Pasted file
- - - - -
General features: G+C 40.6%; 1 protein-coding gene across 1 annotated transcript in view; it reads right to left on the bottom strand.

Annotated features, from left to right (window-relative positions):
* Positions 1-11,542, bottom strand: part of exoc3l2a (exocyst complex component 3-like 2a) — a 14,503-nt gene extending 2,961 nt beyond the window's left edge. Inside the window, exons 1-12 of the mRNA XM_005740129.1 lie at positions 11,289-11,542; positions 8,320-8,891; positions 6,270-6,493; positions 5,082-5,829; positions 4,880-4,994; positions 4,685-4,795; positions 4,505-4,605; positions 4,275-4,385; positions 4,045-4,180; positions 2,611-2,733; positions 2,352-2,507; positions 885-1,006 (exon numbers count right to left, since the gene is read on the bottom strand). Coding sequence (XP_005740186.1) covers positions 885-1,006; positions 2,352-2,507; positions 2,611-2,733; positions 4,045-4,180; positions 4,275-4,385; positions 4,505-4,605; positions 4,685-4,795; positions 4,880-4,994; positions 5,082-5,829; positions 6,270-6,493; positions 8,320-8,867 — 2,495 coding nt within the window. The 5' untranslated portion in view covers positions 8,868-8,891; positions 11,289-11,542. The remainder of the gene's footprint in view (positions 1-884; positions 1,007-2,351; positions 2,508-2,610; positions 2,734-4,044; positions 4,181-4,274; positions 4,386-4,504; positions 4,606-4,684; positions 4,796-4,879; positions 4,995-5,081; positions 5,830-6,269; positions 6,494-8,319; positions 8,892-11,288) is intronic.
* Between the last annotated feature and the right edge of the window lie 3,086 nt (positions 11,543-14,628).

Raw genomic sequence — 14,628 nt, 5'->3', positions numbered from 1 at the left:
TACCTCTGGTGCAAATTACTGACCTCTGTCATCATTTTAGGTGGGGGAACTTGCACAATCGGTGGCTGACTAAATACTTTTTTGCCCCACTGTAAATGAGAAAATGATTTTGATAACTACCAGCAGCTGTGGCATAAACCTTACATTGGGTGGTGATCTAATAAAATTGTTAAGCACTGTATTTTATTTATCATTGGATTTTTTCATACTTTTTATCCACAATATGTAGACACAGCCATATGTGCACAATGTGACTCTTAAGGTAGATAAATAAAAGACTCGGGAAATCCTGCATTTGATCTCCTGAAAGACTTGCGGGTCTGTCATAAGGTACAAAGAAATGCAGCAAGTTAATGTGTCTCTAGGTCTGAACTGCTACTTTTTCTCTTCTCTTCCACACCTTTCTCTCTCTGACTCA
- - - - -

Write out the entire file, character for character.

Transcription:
General features: G+C 40.6%; 1 protein-coding gene across 1 annotated transcript in view; it reads right to left on the bottom strand.

Annotated features, from left to right (window-relative positions):
* Positions 1-11,542, bottom strand: part of exoc3l2a (exocyst complex component 3-like 2a) — a 14,503-nt gene extending 2,961 nt beyond the window's left edge. Inside the window, exons 1-12 of the mRNA XM_005740129.1 lie at positions 11,289-11,542; positions 8,320-8,891; positions 6,270-6,493; positions 5,082-5,829; positions 4,880-4,994; positions 4,685-4,795; positions 4,505-4,605; positions 4,275-4,385; positions 4,045-4,180; positions 2,611-2,733; positions 2,352-2,507; positions 885-1,006 (exon numbers count right to left, since the gene is read on the bottom strand). Coding sequence (XP_005740186.1) covers positions 885-1,006; positions 2,352-2,507; positions 2,611-2,733; positions 4,045-4,180; positions 4,275-4,385; positions 4,505-4,605; positions 4,685-4,795; positions 4,880-4,994; positions 5,082-5,829; positions 6,270-6,493; positions 8,320-8,867 — 2,495 coding nt within the window. The 5' untranslated portion in view covers positions 8,868-8,891; positions 11,289-11,542. The remainder of the gene's footprint in view (positions 1-884; positions 1,007-2,351; positions 2,508-2,610; positions 2,734-4,044; positions 4,181-4,274; positions 4,386-4,504; positions 4,606-4,684; positions 4,796-4,879; positions 4,995-5,081; positions 5,830-6,269; positions 6,494-8,319; positions 8,892-11,288) is intronic.
* Between the last annotated feature and the right edge of the window lie 3,086 nt (positions 11,543-14,628).

Raw genomic sequence — 14,628 nt, 5'->3', positions numbered from 1 at the left:
TACCTCTGGTGCAAATTACTGACCTCTGTCATCATTTTAGGTGGGGGAACTTGCACAATCGGTGGCTGACTAAATACTTTTTTGCCCCACTGTAAATGAGAAAATGATTTTGATAACTACCAGCAGCTGTGGCATAAACCTTACATTGGGTGGTGATCTAATAAAATTGTTAAGCACTGTATTTTATTTATCATTGGATTTTTTCATACTTTTTATCCACAATATGTAGACACAGCCATATGTGCACAATGTGACTCTTAAGGTAGATAAATAAAAGACTCGGGAAATCCTGCATTTGATCTCCTGAAAGACTTGCGGGTCTGTCATAAGGTACAAAGAAATGCAGCAAGTTAATGTGTCTCTAGGTCTGAACTGCTACTTTTTCTCTTCTCTTCCACACCTTTCTCTCTCTGACTCA